fully (if the latter push upwards from the bottom to prevent any damage to the roots) and
place the seedling into the new pot, gently firming the compost before watering lightly.
This re-potting should be repeated into successively larger pots until transplanting outside.
If you are continuing to grow in pots, the final size of pot should be one large enough to
hold a plant which will produce a sufficient harvest. Therefore, if you are growing orna-
mental varieties, often a small pot will suffice, as the amount of peppers grown is largely
irrelevant, and the smaller pot is more visually attractive.
After 7-10 weeks your seedlings will have grown to the point where they can be
transplanted outside (weather permitting). Alternatively, if you have purchased seedlings,
you are now ready to plant outdoors. However, before you do so, you must first harden off
Whether you have grown your seedlings from seed at home or have purchased them
from your local garden center, your seedlings will have led a pretty comfortable life so far.
Thanks to your careful attention they will have grown up in a “goldilocks” environment,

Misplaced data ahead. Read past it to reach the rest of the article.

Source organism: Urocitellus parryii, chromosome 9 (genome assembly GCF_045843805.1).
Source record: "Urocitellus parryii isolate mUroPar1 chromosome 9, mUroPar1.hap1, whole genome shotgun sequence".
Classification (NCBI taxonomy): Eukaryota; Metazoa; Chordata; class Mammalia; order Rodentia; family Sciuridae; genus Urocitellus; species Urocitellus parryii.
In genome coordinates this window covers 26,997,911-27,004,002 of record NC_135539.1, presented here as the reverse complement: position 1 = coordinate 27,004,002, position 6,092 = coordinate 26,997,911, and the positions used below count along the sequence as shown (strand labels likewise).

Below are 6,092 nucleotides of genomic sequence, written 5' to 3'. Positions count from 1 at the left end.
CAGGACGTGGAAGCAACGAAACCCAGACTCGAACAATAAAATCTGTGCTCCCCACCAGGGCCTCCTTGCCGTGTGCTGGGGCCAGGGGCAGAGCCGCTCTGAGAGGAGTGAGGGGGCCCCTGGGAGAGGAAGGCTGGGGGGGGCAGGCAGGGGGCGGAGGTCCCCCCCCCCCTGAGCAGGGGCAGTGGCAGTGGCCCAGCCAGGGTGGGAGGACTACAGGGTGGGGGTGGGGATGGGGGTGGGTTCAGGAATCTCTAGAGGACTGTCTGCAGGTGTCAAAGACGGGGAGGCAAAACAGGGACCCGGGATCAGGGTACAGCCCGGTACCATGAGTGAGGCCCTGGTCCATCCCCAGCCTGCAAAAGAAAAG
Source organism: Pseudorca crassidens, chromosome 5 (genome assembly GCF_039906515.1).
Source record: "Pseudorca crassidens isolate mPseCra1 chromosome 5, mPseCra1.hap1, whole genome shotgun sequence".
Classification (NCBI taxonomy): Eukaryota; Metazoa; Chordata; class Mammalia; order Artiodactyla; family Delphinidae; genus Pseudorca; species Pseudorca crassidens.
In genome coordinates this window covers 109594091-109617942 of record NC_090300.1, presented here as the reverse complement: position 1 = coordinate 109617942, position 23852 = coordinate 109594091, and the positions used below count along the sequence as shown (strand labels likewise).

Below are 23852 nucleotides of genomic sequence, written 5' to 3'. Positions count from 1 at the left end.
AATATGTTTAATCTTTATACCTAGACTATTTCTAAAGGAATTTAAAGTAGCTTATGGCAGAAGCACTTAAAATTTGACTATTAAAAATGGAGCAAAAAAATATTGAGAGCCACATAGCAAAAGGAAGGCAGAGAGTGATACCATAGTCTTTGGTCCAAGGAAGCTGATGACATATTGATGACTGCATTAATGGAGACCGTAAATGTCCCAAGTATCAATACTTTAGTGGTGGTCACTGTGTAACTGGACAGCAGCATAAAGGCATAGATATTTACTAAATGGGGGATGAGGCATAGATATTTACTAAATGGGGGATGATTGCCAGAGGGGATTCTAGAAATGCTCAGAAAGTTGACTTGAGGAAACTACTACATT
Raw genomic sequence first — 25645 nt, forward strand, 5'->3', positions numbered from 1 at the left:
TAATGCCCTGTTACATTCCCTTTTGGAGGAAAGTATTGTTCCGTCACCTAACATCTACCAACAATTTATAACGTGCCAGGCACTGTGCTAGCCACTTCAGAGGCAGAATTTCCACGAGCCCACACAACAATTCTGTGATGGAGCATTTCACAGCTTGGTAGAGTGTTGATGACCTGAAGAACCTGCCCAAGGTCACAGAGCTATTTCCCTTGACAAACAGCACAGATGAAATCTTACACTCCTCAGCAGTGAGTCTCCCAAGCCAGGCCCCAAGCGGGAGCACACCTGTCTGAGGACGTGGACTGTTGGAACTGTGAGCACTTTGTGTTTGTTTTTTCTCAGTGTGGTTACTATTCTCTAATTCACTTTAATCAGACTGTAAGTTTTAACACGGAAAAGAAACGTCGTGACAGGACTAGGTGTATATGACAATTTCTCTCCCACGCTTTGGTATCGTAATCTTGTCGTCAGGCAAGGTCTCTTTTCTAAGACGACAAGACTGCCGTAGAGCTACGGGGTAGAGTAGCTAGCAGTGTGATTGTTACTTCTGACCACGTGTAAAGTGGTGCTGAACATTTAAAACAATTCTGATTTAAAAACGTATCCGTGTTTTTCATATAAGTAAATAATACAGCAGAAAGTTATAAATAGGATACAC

with the temperature not too hot or too cold, excellent lighting and so when they get trans-
planted outdoors it can be quite a shock to them. To minimize this, it is essential to harden
them before planting outdoors. Over a period of 1-3 weeks (depending on the variety), this
hardening off allows them to acclimatize to the real world, preventing them from succumb-
ing to breakage, windburn and sunburn, and allowing them to fruit quicker. If you have
bought seedlings from a garden center, ask them if the plants have been hardened off.
On the first day, place your seedlings outdoors in a sheltered shaded spot for an hour
or so. Keep them away from direct sunlight on this first day. Make sure to bring the seed-
lings indoors after this short time and do not leave overnight at this stage. Over the coming
days extend the length of time that the plants are outdoors and gradually move them from
the shade to direct sunlight. As some varieties can be sensitive to sunlight, it is good to
use some lace to cover the plant and give some gentle shading to the plants. You can use a
number of layers (2 or 3) and gradually remove the layers. If your plants are showing signs
of sunburn, a lace covering can be used throughout the growing season. The plant will still
receive sufficient sunlight with this covering, but will be protected also. At this stage you
should also move the seedlings to a less sheltered area such that they can sway in a gentle
breeze. Care should be taken here that it is only a gentle breeze; you want the plant stem
to strengthen up, however you don't want the seedling to encounter a strong breeze which
could potentially damage or break the stem.